Hubert Blumer's Theory Of Symbolic Interaction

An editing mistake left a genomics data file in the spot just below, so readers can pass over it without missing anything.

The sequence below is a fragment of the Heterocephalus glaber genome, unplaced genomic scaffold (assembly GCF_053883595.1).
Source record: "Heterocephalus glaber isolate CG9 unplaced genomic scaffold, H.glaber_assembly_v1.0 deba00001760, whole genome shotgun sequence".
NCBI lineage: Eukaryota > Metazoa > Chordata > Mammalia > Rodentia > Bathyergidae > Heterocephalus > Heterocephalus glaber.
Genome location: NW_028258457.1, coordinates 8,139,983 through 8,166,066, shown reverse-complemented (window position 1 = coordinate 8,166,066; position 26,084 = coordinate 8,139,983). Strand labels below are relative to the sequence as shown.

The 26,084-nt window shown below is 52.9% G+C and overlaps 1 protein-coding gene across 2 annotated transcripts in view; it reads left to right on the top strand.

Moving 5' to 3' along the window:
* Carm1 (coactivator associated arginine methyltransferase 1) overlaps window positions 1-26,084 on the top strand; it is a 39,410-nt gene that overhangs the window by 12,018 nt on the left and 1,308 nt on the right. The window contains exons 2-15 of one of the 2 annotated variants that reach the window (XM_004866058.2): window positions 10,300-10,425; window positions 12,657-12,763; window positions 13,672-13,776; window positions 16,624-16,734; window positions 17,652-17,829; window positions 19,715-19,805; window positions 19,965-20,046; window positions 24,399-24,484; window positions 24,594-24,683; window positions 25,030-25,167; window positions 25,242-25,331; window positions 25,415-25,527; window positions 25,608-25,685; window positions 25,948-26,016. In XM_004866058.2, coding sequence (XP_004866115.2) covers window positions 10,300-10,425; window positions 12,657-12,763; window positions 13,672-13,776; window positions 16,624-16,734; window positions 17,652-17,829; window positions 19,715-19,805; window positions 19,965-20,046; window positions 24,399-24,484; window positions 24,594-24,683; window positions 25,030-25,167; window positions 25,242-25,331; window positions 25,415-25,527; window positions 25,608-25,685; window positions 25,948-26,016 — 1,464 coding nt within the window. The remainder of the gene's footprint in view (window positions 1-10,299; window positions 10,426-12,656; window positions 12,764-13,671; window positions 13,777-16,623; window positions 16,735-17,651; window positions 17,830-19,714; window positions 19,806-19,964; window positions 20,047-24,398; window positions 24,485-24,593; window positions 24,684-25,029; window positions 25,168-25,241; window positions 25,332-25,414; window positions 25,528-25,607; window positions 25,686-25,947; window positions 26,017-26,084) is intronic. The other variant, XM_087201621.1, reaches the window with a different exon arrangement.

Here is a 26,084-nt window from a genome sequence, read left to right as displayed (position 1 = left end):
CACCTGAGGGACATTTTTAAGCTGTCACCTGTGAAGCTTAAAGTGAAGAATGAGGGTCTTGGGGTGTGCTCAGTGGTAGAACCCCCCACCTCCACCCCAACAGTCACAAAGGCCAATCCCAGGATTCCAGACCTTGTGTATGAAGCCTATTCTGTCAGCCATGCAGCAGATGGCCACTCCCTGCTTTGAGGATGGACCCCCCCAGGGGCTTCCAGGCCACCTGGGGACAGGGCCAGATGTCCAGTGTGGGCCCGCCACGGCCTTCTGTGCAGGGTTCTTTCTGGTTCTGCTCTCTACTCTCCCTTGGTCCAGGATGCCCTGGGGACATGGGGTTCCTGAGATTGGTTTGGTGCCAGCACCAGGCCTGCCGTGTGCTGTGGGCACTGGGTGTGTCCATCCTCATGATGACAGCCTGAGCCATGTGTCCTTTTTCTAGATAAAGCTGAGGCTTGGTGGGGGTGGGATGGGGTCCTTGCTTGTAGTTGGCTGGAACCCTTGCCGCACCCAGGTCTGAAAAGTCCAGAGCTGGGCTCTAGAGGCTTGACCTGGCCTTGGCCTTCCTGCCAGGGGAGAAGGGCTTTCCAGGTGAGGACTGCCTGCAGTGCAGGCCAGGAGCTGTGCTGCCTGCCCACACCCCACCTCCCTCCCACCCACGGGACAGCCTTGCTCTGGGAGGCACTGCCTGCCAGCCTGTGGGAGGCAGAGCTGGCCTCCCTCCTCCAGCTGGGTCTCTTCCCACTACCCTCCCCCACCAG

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As part of their study, a student of social science scrutinizes the theories of many social scientists. This task can be abstruse without a framework with which to analyze those theories. Tom Campbell describes five parameters that can be useful when studying or comparing social theories. These parameters aren’t clear-cut categories, but ranges or areas within which an idea or theory can fall. Despite these ranges, Hubert Blumer’s theory of symbolic interaction can be said to fall somewhat more to one part of these parameters than the other. Symbolic interaction, as described by Blumer, is more of an idealist than a materialist, more descriptive than normative, more individualistic than holistic, more related to conflict than to consensus, and more accurately understood through an interpretive model than through a positivist one. This paper will endeavor to demonstrate that his views primarily fall in line with these parameters, even though there are aspects of each contained within his theory. Regarding the parameter of idealist to materialist, Hubert Blumer’s theory of symbolic interaction falls firmly on the idealist side of the range. He does spend some time discussing how the process of self-indication essentially turns observed phenomena into objects, which are then given a meaning. However, the significant part is not the object, but the person doing the observing interpreting the object and giving it meaning. If the idealist is someone who believes that thoughts,

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